In 1977, on applying the political-administrative division that increased the provinces of the country to fourteen, the capital was divided into two: Havana City, with 15 municipalities, and Havana, with 19 — two of which came from Pinar del Rio — and which was then subtracted from to create Artemis and Mariel. Thirty-three years later, instead of returning to the old six provinces and adjust the bureaucratic octopus to the socioeconomic involution of the island, someone decided to multiply again.
The national territory is the same, but as of January 2011 we have 15 instead of 14 provinces, plus the Isle of Youth, as special municipality. The increase is due to the division into two provinces of Havana: Artemis and Mayabeque. The City of Havana returns to Havana, a reduced Havana and its two twin daughters, the first of which we have added three municipalities of Pinar del Rio: Bahia Honda, Candelaria and San Cristobal.
Since almost nobody understands the reason for the bureaucratic and political realignment that increases the number of functionaries and changes people’s hometowns and local boundaries, the official press reports alleged massive adherents, speaks of “geographical consistency,” “material consensus,” the “strong agricultural economy,” theexpectations of improvements in transport and supplies and “identity in motion.” In the case of Mayabeque, it is centered around the river basin which gives it its aboriginal name, whose waters flow through seven towns, from Catalina de Guines to the Gulf of Batabano.
Mayabeque province’s is made up of 11 municipalities with San Jose de las Lajas at the head, which borders the capital as do Bejucal, Jaruco and Santa Cruz del Norte, and Madruga, Quivican Batabano, Melena del Sur, Guines, San Nicholas and Nueva Paz.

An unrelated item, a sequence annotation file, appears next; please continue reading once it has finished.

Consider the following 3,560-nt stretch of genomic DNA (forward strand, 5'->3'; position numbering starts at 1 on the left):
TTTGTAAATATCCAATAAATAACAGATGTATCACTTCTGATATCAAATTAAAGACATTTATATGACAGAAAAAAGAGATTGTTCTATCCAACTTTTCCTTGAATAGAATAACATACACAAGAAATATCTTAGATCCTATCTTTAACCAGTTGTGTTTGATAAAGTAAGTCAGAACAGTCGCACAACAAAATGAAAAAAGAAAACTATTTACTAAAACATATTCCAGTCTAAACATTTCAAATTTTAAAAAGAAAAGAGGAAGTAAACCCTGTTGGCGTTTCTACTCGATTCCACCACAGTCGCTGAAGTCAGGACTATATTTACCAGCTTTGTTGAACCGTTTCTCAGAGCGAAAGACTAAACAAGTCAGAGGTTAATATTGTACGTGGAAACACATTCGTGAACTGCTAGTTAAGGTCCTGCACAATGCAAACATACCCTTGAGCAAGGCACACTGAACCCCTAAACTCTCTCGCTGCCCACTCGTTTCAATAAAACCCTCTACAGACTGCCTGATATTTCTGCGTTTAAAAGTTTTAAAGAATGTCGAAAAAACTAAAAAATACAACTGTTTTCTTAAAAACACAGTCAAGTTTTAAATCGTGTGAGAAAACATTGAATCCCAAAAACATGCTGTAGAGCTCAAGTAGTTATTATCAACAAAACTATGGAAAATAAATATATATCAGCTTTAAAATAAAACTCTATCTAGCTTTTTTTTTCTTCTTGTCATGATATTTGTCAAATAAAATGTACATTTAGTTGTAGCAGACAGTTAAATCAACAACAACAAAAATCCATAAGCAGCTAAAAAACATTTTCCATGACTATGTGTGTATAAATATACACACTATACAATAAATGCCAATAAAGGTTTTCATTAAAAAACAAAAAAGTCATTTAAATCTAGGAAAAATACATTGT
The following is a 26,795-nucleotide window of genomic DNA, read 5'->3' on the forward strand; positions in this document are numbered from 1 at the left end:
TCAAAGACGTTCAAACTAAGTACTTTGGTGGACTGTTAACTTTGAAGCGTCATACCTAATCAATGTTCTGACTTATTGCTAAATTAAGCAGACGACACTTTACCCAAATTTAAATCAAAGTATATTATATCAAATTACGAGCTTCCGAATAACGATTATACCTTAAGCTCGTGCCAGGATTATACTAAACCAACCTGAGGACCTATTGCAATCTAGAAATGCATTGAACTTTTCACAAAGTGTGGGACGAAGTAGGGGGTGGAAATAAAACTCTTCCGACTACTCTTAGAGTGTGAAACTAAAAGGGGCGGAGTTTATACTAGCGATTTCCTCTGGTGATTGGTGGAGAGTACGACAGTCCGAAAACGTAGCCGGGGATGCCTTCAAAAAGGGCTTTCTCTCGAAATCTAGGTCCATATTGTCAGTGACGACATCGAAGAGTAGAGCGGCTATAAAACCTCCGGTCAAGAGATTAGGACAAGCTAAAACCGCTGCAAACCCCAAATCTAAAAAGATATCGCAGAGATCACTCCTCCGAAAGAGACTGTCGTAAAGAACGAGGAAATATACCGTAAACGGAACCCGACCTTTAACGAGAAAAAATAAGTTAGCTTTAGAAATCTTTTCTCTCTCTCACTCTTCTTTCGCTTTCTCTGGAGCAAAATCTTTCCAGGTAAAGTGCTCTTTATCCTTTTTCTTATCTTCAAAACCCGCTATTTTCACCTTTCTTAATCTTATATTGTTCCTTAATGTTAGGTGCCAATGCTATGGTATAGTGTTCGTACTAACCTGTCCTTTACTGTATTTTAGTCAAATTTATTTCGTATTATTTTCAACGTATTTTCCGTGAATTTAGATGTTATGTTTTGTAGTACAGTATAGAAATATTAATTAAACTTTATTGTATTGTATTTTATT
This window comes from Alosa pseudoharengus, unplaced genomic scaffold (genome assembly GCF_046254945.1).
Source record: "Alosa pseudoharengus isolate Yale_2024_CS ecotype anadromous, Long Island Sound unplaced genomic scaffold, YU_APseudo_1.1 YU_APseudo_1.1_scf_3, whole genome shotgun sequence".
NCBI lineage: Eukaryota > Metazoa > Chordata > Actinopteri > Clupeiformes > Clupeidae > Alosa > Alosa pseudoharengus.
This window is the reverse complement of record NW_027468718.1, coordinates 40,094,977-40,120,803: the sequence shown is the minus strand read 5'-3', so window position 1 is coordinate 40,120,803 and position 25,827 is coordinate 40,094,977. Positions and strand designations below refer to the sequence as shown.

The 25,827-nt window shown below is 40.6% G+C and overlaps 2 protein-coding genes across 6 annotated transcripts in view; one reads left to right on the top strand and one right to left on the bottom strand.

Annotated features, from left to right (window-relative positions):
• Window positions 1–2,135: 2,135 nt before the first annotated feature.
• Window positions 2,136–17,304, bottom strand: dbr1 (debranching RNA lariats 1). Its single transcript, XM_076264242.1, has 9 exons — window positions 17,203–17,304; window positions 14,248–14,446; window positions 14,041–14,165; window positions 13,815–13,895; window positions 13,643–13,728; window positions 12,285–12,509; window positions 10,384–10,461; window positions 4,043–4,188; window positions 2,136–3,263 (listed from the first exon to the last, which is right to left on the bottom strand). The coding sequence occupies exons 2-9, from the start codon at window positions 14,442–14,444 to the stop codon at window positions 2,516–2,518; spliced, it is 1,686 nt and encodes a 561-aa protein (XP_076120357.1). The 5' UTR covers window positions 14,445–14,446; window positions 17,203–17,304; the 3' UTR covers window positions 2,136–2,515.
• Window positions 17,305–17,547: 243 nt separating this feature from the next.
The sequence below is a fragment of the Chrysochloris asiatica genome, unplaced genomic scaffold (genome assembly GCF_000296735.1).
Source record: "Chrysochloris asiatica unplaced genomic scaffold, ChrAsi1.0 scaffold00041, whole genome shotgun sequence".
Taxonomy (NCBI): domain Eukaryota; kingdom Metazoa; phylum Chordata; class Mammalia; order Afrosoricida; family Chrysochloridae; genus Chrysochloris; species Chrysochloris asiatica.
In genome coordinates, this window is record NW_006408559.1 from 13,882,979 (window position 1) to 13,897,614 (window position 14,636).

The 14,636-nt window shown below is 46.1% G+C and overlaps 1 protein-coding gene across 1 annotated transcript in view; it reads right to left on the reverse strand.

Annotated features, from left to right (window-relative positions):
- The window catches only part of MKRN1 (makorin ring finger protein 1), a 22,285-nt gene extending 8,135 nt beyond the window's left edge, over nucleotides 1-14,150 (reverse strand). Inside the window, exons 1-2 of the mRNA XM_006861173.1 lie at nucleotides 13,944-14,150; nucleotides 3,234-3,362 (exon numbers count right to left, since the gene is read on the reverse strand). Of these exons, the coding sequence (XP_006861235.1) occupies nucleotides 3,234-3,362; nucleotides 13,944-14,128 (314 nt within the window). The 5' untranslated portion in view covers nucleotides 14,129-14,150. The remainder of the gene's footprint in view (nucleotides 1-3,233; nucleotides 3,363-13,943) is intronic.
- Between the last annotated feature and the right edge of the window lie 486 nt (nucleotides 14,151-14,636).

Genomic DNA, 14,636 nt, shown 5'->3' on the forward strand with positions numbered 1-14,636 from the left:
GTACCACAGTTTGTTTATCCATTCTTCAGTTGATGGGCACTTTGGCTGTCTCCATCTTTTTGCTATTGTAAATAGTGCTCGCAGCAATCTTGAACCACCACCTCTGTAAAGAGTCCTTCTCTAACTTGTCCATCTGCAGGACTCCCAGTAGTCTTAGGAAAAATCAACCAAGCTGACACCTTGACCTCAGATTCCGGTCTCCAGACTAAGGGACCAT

The urban centers of each municipality are based in rural and local culture, some with urban pretensions. They are people-islands, surrounded by plains looking into and within Havana as a reference point. They barely have buildable contacts among themselves and lack an articulated system of transport system, although several are crossed by the main road, the national highway or rail links. The greatest economic and cultural role was that of Guines, connected to the capital by rail since 1938, and now relegated San Jose de las Lajas.
Due to its proximity to the main city, San José de las Lajas benefited from industries and agricultural research. It is a small city with only seventy-four thousand inhabitants, without colonial buildings or neoclassical architecture. It differs from Guines and other towns of the eighteenth and nineteenth centuries by the absence of central park with a church, town hall, theater, etc. It is crossed by the Central Road and the train to Havana — Guines, in crisis for decades.
Except for the fiesta in Bejucel Village — el Parrandas de Bejucal — the Feast of Santa Barbara in Guines, the Mollete Melena del Sur, and the songs repentist poets celebrating the river and the livestock and agricultural traditions of the Havana-Matanzas plane, in the province of Mayabecque the cultural identity awaits the future, as do expectations for development and the dreams of the majority of its overwhelmed people.
Imagine the uprooting of thousands of people on that first of January 2011 as they learned that they are no longer in Havana.
February 27 2011